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The Small Claims Procedure

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The Small Claims Procedure The small claims procedure is regulated by RSA 503 in 1973. It is a simple, speedy, and informal method by which an individual appears before a judge of the district or municipal court, presents his or her claim, and explains why another person or business owes money to him or her. Small Claims Court can award up to $5000 in damages (larger claims can be heard, but the maximum that can be awarded is $5000). Although not required in Small Claims Court, any persons or businesses involved in the proceedings may be represented by a lawyer if they wish. Another aspect of a small claims proceeding is that a judge may ask to hear any evidence deemed relevant and proper, since the technical rules of evidence do not apply in a small claims proceeding. If the small claim exceeds $1500, the person or business being sued has a right to a jury trial. ...read more.


Especially for those who cannot actually afford to hire their own lawyer. Either party may have a lawyer to represent him or her, but this is discouraged by the fact that the winning party cannot claim back the cost of using a lawyer form the other party, but will have to pay his own legal expenses. Instead of having a lawyer, the claimant or the defendant may have a 'lay representative', that is, a non-legally qualified person, with him or her at the hearing to help to put the case. The system is meant to be quick, but there can still be delays. Although the intention is that the case should only go to court once, there may be several hearings because one of the parties is not ready; for example, they have not brought all their evidence to court. Since the court only sits in working day, this can cause problems as the claimant and defendant may have to take their time off work. ...read more.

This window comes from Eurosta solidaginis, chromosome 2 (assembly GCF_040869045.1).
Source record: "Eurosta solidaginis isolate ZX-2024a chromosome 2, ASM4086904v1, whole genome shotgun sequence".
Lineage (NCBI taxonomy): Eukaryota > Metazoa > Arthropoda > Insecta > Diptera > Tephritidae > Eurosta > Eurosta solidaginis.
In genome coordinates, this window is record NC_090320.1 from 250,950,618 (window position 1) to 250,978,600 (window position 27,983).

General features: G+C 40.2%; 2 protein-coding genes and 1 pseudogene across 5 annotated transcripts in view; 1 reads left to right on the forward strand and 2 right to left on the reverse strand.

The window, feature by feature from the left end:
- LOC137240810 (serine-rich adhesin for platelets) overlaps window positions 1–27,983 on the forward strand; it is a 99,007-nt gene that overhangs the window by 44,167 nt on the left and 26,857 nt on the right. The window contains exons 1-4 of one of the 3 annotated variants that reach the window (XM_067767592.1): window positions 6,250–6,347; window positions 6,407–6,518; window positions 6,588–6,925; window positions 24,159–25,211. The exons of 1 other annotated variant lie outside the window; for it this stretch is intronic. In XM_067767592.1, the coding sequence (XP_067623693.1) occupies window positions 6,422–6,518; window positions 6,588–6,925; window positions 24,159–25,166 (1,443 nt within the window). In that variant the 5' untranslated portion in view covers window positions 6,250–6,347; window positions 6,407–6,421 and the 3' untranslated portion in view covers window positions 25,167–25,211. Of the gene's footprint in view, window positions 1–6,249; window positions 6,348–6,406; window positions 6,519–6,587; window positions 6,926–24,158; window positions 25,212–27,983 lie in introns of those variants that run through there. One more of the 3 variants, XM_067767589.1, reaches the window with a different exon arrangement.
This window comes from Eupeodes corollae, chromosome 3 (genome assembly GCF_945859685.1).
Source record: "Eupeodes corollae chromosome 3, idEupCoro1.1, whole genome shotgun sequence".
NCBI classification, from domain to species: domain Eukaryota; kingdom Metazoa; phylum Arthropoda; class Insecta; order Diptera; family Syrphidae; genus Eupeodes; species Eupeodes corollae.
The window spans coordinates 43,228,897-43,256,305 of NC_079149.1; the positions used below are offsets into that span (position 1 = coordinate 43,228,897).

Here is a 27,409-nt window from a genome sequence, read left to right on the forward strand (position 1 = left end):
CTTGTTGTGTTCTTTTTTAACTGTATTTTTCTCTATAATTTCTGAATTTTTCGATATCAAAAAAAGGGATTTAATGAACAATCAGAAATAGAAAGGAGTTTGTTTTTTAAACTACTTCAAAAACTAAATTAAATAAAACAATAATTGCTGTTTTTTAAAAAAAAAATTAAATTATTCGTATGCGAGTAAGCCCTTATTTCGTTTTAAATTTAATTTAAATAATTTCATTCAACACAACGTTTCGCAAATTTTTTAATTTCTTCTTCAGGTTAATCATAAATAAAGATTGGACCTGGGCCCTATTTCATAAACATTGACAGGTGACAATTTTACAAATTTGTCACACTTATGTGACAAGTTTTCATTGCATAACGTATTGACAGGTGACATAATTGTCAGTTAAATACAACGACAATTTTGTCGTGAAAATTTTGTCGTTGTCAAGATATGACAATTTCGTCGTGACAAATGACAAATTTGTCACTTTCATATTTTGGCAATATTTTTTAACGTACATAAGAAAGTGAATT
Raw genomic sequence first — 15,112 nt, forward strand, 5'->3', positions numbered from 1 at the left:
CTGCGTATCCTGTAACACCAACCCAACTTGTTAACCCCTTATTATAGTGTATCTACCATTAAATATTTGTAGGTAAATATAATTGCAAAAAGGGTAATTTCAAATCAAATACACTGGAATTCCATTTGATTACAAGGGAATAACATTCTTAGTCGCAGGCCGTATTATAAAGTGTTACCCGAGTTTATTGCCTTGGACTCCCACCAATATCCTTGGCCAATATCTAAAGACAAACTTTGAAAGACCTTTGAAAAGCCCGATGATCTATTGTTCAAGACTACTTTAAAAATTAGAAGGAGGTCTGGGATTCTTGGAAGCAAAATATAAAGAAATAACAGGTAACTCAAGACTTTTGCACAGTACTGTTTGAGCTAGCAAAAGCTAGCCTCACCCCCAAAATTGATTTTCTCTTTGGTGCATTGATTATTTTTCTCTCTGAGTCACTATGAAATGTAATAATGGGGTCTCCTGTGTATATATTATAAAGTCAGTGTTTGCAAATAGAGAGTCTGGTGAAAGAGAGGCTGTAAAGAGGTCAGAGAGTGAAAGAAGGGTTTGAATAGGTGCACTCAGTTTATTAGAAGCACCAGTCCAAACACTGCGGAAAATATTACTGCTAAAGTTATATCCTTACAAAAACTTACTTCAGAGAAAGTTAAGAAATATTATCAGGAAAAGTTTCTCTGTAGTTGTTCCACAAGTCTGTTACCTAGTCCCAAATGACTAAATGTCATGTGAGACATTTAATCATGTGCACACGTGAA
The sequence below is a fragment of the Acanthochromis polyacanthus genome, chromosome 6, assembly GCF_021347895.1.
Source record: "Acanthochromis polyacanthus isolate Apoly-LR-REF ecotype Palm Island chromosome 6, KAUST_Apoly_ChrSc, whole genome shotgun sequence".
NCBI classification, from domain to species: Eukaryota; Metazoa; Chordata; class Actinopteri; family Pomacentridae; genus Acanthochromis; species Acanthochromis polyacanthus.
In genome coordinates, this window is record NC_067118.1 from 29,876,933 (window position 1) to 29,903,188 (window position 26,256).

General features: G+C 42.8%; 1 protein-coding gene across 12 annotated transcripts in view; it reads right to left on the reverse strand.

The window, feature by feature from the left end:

order 1992 made under s. 11 of the Court and Legal Services Act 1990, a party can choose to be represented by a lay person, though the party must also attend. There is little right of appeal: the judge's decision can be set aside but only on the ground that there has been a serious irregularity affecting the proceedings or the court made a mistake of law. As the court records of arbitrations are concise and do not usually state the reason for the award, the proceedings rarely give raise to an appeal. The procedure is quick, simpler and cheaper than the full county court process, which is helpful to both litigants and the over worked court system. It gives individuals and small businesses a useful lever against creditors or for consumer complaints. Without it, threats to sue over small amounts would b ignored on the basis that going to court would cost more than the value of the debt or compensation claimed. Public confidence is also increased, by proving that the legal system is not only accessible to the rich and powerful. ...read more.

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